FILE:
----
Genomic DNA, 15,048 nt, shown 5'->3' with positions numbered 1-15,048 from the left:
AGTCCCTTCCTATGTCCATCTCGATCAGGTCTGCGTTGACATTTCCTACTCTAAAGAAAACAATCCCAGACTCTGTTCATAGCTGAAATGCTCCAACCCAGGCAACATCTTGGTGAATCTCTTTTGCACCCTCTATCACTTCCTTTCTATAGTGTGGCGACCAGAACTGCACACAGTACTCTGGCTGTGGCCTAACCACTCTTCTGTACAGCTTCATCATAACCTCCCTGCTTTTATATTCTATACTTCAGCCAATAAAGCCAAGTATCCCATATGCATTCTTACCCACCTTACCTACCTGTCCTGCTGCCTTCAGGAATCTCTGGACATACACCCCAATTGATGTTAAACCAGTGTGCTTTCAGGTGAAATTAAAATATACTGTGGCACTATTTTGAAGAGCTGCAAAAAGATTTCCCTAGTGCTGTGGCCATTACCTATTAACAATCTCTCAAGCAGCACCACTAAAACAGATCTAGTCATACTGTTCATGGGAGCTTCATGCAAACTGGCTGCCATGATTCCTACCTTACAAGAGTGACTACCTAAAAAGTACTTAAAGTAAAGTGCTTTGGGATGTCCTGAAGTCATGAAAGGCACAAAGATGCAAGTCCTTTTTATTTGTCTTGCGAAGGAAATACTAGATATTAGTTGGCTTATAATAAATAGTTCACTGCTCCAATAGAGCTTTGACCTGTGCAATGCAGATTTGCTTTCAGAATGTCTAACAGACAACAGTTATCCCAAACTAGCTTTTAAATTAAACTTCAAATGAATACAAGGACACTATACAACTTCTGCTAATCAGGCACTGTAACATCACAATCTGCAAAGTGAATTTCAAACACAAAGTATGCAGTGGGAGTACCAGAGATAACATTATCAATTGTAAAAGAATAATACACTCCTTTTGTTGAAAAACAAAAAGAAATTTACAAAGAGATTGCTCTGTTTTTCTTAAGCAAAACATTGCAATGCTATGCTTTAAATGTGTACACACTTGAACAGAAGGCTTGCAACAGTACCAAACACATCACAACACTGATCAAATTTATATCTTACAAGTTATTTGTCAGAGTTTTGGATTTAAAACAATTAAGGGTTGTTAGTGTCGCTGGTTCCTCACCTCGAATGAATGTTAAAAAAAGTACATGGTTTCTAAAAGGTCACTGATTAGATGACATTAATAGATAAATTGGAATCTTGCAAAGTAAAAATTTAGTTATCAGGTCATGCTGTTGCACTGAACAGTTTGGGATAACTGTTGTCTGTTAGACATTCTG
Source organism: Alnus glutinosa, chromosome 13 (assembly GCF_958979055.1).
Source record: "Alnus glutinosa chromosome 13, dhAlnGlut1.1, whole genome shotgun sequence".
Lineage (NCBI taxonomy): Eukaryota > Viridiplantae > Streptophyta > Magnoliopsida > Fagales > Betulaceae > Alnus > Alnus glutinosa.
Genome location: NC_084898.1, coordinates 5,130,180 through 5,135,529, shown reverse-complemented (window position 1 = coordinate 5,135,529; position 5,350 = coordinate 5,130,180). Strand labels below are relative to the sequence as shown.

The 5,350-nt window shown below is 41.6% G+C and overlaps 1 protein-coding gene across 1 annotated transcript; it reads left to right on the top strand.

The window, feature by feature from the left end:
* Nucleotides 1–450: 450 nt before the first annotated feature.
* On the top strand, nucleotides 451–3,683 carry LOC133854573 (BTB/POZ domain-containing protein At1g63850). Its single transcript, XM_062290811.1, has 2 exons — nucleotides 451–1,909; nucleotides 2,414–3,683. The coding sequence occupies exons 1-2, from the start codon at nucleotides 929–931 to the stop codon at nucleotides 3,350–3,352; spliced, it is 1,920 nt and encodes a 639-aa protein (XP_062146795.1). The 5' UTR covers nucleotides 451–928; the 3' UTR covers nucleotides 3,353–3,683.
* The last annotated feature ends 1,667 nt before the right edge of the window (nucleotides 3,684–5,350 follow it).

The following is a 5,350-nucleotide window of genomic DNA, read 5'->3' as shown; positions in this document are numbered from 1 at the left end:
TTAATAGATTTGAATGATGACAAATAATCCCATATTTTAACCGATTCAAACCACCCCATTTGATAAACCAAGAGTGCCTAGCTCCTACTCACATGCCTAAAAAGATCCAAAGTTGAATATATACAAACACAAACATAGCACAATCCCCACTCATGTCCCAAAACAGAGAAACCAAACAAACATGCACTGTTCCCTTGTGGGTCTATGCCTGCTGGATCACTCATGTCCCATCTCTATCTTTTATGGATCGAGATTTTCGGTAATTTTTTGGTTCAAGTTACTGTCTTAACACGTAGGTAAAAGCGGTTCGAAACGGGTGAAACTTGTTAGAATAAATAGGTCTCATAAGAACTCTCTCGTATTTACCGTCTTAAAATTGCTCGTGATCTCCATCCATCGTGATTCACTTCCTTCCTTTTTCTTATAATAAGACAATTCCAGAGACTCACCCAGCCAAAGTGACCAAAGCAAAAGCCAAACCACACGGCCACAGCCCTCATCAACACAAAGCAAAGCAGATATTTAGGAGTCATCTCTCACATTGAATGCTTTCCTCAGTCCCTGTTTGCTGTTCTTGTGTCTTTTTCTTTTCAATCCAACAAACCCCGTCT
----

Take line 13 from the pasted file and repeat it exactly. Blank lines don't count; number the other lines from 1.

TTAATAGATTTGAATGATGACAAATAATCCCATATTTTAACCGATTCAAACCACCCCATTTGATAAACCAAGAGTGCCTAGCTCCTACTCACATGCCTAAAAAGATCCAAAGTTGAATATATACAAACACAAACATAGCACAATCCCCACTCATGTCCCAAAACAGAGAAACCAAACAAACATGCACTGTTCCCTTGTGGGTCTATGCCTGCTGGATCACTCATGTCCCATCTCTATCTTTTATGGATCGAGATTTTCGGTAATTTTTTGGTTCAAGTTACTGTCTTAACACGTAGGTAAAAGCGGTTCGAAACGGGTGAAACTTGTTAGAATAAATAGGTCTCATAAGAACTCTCTCGTATTTACCGTCTTAAAATTGCTCGTGATCTCCATCCATCGTGATTCACTTCCTTCCTTTTTCTTATAATAAGACAATTCCAGAGACTCACCCAGCCAAAGTGACCAAAGCAAAAGCCAAACCACACGGCCACAGCCCTCATCAACACAAAGCAAAGCAGATATTTAGGAGTCATCTCTCACATTGAATGCTTTCCTCAGTCCCTGTTTGCTGTTCTTGTGTCTTTTTCTTTTCAATCCAACAAACCCCGTCT